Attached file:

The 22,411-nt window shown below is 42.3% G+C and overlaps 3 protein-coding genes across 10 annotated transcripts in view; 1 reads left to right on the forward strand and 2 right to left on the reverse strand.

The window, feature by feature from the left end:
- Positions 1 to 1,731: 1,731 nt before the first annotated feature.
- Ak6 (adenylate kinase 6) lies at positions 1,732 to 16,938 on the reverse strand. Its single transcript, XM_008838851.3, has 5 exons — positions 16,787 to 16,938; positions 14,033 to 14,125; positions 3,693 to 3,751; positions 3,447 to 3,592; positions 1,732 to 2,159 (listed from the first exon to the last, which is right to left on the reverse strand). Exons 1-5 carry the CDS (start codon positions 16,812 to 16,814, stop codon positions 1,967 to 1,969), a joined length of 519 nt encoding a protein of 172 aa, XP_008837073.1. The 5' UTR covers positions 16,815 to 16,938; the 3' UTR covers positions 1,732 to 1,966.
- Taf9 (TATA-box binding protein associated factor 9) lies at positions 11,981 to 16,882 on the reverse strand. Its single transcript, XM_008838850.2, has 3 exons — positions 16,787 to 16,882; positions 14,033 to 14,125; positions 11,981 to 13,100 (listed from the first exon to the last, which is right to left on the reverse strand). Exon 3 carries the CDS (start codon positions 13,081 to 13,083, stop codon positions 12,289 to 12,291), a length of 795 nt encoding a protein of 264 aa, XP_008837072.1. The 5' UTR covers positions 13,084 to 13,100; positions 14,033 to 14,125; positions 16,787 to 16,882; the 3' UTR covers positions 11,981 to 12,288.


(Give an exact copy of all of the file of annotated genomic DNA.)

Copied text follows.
The 22,411-nt window shown below is 42.3% G+C and overlaps 3 protein-coding genes across 10 annotated transcripts in view; 1 reads left to right on the forward strand and 2 right to left on the reverse strand.

The window, feature by feature from the left end:
- Positions 1 to 1,731: 1,731 nt before the first annotated feature.
- Ak6 (adenylate kinase 6) lies at positions 1,732 to 16,938 on the reverse strand. Its single transcript, XM_008838851.3, has 5 exons — positions 16,787 to 16,938; positions 14,033 to 14,125; positions 3,693 to 3,751; positions 3,447 to 3,592; positions 1,732 to 2,159 (listed from the first exon to the last, which is right to left on the reverse strand). Exons 1-5 carry the CDS (start codon positions 16,812 to 16,814, stop codon positions 1,967 to 1,969), a joined length of 519 nt encoding a protein of 172 aa, XP_008837073.1. The 5' UTR covers positions 16,815 to 16,938; the 3' UTR covers positions 1,732 to 1,966.
- Taf9 (TATA-box binding protein associated factor 9) lies at positions 11,981 to 16,882 on the reverse strand. Its single transcript, XM_008838850.2, has 3 exons — positions 16,787 to 16,882; positions 14,033 to 14,125; positions 11,981 to 13,100 (listed from the first exon to the last, which is right to left on the reverse strand). Exon 3 carries the CDS (start codon positions 13,081 to 13,083, stop codon positions 12,289 to 12,291), a length of 795 nt encoding a protein of 264 aa, XP_008837072.1. The 5' UTR covers positions 13,084 to 13,100; positions 14,033 to 14,125; positions 16,787 to 16,882; the 3' UTR covers positions 11,981 to 12,288.